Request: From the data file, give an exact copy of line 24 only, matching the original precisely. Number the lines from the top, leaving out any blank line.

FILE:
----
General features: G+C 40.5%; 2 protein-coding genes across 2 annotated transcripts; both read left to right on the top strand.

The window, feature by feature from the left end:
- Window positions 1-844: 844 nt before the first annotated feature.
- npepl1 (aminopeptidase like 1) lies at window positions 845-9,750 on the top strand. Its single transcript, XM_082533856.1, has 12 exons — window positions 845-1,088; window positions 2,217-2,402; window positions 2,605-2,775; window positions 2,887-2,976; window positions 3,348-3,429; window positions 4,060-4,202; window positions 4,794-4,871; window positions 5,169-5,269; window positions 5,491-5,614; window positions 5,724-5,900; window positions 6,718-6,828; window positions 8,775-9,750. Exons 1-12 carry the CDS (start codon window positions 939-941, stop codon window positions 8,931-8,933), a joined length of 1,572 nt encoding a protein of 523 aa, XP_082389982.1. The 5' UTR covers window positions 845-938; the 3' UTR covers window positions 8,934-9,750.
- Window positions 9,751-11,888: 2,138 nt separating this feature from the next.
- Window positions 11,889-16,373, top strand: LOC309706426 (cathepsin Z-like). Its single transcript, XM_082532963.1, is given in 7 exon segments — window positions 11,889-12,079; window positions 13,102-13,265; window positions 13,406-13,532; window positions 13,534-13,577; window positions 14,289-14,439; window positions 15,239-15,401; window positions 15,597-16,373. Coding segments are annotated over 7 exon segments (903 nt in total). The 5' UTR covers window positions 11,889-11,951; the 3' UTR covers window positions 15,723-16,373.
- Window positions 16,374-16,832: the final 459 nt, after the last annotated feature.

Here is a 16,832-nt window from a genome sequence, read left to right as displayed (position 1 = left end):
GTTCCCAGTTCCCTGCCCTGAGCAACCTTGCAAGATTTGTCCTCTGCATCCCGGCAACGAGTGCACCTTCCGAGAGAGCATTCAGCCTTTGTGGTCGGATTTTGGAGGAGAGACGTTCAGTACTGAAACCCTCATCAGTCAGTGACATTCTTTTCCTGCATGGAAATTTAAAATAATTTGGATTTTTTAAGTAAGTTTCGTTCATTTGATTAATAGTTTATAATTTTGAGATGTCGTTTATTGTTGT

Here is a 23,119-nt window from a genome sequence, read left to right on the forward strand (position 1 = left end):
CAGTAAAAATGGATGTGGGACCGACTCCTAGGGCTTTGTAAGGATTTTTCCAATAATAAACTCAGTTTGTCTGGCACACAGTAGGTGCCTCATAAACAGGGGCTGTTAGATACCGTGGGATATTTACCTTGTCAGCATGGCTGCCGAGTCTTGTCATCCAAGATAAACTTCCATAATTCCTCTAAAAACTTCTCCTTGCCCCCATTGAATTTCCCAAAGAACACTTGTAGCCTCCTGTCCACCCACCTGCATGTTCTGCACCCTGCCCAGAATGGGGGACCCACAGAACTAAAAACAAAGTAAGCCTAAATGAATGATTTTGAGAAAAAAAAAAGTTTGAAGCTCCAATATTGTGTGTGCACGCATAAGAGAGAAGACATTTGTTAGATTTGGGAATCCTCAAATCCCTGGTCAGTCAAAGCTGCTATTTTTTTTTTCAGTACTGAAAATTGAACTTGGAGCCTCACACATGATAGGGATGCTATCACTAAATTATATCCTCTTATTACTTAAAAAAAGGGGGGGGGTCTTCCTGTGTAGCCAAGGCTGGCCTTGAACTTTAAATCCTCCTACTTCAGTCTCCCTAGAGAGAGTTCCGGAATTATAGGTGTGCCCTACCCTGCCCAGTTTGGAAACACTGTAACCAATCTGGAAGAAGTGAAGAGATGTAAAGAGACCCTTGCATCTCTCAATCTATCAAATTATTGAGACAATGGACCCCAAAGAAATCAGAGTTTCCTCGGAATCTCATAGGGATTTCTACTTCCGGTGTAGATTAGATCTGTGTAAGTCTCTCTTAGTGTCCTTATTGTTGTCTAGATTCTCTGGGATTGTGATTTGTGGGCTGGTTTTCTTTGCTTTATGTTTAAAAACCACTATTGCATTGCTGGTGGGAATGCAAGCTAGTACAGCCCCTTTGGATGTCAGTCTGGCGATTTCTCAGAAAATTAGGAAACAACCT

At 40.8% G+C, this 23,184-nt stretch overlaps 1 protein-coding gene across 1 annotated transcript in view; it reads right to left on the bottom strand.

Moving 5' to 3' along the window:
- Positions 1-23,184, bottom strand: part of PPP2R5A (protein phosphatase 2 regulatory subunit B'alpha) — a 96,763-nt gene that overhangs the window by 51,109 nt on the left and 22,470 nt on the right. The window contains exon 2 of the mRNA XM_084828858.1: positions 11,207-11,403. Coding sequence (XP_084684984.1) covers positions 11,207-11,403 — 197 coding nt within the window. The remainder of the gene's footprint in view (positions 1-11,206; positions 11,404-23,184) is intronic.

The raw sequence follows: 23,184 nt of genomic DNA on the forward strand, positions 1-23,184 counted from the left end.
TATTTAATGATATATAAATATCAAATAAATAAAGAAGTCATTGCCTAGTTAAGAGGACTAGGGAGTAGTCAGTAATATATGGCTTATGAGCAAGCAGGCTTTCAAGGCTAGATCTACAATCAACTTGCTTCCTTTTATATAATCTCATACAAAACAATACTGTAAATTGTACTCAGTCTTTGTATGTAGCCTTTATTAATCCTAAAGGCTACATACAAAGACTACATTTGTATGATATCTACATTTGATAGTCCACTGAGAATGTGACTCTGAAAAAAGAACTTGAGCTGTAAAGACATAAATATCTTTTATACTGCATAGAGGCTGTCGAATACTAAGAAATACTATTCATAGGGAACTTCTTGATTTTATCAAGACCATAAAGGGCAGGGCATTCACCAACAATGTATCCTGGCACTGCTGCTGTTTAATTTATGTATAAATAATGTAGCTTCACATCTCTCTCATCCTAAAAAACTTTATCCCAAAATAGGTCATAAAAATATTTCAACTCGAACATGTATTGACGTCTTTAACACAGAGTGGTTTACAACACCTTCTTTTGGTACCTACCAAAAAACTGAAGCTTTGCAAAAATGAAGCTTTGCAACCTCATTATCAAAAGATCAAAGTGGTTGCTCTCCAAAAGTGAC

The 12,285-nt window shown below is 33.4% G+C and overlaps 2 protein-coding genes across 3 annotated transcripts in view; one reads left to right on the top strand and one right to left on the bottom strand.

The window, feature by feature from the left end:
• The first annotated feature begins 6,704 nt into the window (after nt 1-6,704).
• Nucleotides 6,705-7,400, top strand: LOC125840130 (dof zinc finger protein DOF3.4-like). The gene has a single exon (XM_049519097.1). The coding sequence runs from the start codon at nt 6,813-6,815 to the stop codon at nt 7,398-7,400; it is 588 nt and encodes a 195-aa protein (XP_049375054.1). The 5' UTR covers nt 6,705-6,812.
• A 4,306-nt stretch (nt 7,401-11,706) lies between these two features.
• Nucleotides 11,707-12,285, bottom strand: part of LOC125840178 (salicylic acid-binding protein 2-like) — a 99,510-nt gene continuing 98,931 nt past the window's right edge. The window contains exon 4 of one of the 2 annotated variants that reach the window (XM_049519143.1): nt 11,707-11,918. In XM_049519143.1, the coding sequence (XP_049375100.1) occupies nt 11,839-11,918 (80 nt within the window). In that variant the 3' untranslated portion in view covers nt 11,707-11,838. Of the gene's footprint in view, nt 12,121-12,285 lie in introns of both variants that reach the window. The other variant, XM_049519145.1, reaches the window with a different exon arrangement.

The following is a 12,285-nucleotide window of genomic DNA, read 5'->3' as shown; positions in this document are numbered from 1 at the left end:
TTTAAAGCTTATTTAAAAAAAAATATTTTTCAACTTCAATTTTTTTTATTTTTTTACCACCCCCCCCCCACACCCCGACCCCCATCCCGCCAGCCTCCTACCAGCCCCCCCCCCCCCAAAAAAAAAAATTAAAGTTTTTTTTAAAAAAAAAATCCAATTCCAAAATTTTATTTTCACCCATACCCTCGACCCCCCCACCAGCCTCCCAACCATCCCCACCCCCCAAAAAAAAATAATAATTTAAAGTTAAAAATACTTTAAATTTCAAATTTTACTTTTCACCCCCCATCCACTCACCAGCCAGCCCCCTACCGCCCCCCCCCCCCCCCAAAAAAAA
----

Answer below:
TTTAAAGCTTATTTAAAAAAAAATATTTTTCAACTTCAATTTTTTTTATTTTTTTACCACCCCCCCCCCACACCCCGACCCCCATCCCGCCAGCCTCCTACCAGCCCCCCCCCCCCCAAAAAAAAAAATTAAAGTTTTTTTTAAAAAAAAAATCCAATTCCAAAATTTTATTTTCACCCATACCCTCGACCCCCCCACCAGCCTCCCAACCATCCCCACCCCCCAAAAAAAAATAATAATTTAAAGTTAAAAATACTTTAAATTTCAAATTTTACTTTTCACCCCCCATCCACTCACCAGCCAGCCCCCTACCGCCCCCCCCCCCCCCCAAAAAAAA